Sit back for this one. I’m about to tell you how I became a teevee weatherman. And what happened to the teevee weatherman I replaced.
Weather in a broadcast venue has always completely fascinated me. How the hell do these guys know this stuff? Of course, now I know: the nice government-employed meteorologists at the National Weather Service do most of the legwork for them. The TV guys said it with personality. Or at least that’s what it says on the job description when you sign on the dotted line.
In past entries – way past, actually, I had to go digging for them and half wondered if I hadn’t hallucinated about blogging them to begin with (hallucinating about talking to yourself on a computer? they’re gonna cart me away for that one.) – I’ve mentioned how old-school weather warnings used to literally make me piss my pants. This got to be such a problem that it led to my first-ever visit to a TV station: my mom called up someone at KFSM and asked if I could sit in, in the studio, as Mr. John Chandler did the weather. The Mr. John Chandler. If you grew up in Fort Smith in the ’70s, you know this was a big deal, and why the gentleman had “Mr.” in front of his name. He was a true class act, always laid back, sort of like everybody’s favorite grandfather who kindly let you know if death was about to drop in from directly above.
I think I was five or six, and man, was I fascinated by this being-at-a-TV-station thing (why didn’t I break myself of that while still in the single digits?), and by weather in particular.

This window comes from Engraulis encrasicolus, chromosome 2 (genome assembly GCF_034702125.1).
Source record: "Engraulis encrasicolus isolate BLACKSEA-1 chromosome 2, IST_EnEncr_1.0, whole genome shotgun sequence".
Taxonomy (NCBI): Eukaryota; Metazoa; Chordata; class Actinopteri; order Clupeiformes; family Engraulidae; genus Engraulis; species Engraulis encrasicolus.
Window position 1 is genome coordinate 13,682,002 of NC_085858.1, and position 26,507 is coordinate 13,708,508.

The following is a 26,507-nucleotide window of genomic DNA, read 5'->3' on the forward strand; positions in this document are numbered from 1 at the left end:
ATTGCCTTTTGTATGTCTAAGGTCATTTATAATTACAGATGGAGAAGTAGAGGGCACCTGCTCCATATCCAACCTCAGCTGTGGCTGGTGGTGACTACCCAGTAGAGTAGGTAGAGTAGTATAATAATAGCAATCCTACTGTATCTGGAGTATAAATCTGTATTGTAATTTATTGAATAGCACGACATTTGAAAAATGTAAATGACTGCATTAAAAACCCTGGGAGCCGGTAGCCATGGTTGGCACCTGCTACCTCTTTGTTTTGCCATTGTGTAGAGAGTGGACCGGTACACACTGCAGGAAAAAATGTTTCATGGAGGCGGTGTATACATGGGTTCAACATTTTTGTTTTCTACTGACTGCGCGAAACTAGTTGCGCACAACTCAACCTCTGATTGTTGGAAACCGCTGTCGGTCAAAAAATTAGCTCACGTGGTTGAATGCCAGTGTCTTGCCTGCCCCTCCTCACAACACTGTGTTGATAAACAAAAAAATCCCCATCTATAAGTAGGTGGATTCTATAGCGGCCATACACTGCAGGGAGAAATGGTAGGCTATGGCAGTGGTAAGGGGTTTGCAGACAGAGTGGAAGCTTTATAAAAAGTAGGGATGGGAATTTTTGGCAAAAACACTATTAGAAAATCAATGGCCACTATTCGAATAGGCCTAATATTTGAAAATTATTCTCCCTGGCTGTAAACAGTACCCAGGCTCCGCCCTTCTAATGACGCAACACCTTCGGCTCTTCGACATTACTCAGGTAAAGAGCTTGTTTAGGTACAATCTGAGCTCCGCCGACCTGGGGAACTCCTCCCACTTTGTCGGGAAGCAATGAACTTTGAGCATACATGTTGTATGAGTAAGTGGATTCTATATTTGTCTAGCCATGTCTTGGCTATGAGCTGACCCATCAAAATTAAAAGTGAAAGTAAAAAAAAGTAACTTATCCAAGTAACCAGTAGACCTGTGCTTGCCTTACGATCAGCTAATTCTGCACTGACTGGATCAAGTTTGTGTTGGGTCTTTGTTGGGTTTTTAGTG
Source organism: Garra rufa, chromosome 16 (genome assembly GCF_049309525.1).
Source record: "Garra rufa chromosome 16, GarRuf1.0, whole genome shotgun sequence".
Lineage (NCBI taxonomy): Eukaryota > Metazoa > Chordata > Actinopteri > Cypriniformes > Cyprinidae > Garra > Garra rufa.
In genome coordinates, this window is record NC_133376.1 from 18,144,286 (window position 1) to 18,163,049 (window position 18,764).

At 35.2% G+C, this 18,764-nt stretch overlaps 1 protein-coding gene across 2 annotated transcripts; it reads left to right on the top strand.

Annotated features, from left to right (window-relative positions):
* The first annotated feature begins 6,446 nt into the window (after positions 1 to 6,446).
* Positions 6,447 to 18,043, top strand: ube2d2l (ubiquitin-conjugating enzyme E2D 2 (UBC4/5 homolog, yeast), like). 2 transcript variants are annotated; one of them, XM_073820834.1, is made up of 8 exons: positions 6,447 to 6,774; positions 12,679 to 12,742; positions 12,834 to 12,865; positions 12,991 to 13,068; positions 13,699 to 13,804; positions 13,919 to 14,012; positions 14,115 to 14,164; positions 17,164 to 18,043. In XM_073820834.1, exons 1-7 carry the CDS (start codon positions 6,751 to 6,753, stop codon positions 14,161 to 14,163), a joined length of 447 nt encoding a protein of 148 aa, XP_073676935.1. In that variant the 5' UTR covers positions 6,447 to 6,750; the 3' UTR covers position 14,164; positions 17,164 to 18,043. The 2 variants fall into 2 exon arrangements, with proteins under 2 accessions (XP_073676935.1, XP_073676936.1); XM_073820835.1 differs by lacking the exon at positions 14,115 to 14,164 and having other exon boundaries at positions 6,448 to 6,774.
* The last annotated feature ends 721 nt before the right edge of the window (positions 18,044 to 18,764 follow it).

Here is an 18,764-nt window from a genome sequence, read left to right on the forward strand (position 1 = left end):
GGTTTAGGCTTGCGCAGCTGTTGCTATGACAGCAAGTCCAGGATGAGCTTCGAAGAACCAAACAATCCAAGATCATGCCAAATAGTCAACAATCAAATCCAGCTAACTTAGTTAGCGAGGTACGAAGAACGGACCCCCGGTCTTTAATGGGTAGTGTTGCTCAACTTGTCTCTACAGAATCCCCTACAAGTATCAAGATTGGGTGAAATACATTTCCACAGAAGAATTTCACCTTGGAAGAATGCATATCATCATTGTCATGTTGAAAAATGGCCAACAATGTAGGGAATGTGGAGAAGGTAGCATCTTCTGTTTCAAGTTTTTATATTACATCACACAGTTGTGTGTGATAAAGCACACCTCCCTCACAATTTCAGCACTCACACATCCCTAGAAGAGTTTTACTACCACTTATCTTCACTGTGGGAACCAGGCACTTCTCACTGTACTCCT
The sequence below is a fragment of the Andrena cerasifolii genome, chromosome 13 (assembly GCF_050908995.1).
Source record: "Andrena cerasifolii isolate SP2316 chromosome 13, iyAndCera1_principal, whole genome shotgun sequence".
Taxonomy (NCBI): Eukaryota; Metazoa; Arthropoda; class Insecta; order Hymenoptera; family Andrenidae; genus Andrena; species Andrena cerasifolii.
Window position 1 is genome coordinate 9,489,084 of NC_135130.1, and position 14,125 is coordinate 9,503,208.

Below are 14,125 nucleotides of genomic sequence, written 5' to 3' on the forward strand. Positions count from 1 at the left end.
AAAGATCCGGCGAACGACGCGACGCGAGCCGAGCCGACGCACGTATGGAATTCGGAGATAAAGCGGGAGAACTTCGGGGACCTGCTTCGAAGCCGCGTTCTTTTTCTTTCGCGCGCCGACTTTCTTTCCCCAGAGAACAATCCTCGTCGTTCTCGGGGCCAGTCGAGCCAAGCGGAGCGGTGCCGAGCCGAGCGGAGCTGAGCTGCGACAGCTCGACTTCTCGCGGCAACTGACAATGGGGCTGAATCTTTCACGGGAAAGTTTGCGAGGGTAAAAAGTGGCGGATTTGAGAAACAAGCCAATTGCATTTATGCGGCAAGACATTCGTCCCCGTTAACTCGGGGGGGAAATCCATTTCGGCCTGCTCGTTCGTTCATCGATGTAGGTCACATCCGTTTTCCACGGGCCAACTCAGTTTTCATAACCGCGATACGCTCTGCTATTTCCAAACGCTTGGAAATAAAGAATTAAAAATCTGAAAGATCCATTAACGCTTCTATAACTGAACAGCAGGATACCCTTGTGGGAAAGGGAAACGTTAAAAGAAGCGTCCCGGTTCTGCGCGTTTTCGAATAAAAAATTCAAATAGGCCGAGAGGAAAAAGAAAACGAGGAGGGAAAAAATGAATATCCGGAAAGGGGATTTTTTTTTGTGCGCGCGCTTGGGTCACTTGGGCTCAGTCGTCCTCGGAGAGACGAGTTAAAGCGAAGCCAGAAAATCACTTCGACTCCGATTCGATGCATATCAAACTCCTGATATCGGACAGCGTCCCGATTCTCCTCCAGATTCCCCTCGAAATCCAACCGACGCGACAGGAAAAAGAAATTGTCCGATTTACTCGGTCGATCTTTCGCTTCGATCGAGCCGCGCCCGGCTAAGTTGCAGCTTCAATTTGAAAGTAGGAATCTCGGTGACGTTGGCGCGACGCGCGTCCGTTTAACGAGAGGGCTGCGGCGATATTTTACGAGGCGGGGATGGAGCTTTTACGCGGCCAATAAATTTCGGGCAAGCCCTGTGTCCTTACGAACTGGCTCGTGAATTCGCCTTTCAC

I think I was in my 20s when I found myself routinely producing the weathercast at the local Fox station. “Producing? A weathercast?” I hear you chuckling, as you think “Wow, Earl’s really trying to pad the ol’ resume on this one.” Our station had no news, but only did a sponsored weathercast at nine o’ clock at night, wedged in between the last Fox show of the evening and before In The Heat Of The Night reruns began (if nothing else, it helped to buffer the whiplash-inducing gearshift between the two). Our weather guy had started as a fellow board op, but he’d been on-air doing military broadcasting, and was keen to get something up and running to give our little Fox station some Local Presence. Sales sold spots to run in a one-minute break in the middle of the mini-weather-cut-in, so it managed to almostkindasorta pay for itself.
In what was an incredible rarity for this station, new equipment was purchased to produce this weathercast. That may sound routine in this day and age, but we’re talking about a station that still had on hand an open-reel two-inch videotape deck. Think of any old sci-fi flick that had an endlessly-running open-reel tape machine in the background, signifying Expensive High Technology. Two-inch decks went out with Pac-Man Fever. We still had one. The fact that completely new gear was bought was simply astonishing in that context.